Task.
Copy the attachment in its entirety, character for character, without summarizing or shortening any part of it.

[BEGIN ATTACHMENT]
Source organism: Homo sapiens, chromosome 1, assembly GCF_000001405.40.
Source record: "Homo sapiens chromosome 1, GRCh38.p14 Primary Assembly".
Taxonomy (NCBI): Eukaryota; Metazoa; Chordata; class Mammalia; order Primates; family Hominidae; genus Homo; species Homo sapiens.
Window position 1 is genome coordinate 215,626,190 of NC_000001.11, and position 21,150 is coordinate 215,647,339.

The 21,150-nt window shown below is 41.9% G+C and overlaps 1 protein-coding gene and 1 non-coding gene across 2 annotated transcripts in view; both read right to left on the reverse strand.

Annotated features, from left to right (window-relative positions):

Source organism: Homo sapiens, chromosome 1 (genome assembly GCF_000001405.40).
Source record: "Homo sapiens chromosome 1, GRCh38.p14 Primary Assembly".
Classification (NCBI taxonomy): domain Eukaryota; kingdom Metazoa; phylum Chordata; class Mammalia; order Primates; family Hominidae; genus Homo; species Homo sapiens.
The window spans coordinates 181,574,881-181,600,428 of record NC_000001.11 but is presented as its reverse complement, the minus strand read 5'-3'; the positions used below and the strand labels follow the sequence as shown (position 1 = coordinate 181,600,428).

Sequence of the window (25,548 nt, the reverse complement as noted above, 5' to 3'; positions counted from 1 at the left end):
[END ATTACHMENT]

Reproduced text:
Source organism: Homo sapiens, chromosome 1, assembly GCF_000001405.40.
Source record: "Homo sapiens chromosome 1, GRCh38.p14 Primary Assembly".
Taxonomy (NCBI): Eukaryota; Metazoa; Chordata; class Mammalia; order Primates; family Hominidae; genus Homo; species Homo sapiens.
Window position 1 is genome coordinate 215,626,190 of NC_000001.11, and position 21,150 is coordinate 215,647,339.

The 21,150-nt window shown below is 41.9% G+C and overlaps 1 protein-coding gene and 1 non-coding gene across 2 annotated transcripts in view; both read right to left on the reverse strand.

Annotated features, from left to right (window-relative positions):

Source organism: Homo sapiens, chromosome 1 (genome assembly GCF_000001405.40).
Source record: "Homo sapiens chromosome 1, GRCh38.p14 Primary Assembly".
Classification (NCBI taxonomy): domain Eukaryota; kingdom Metazoa; phylum Chordata; class Mammalia; order Primates; family Hominidae; genus Homo; species Homo sapiens.
The window spans coordinates 181,574,881-181,600,428 of record NC_000001.11 but is presented as its reverse complement, the minus strand read 5'-3'; the positions used below and the strand labels follow the sequence as shown (position 1 = coordinate 181,600,428).

Sequence of the window (25,548 nt, the reverse complement as noted above, 5' to 3'; positions counted from 1 at the left end):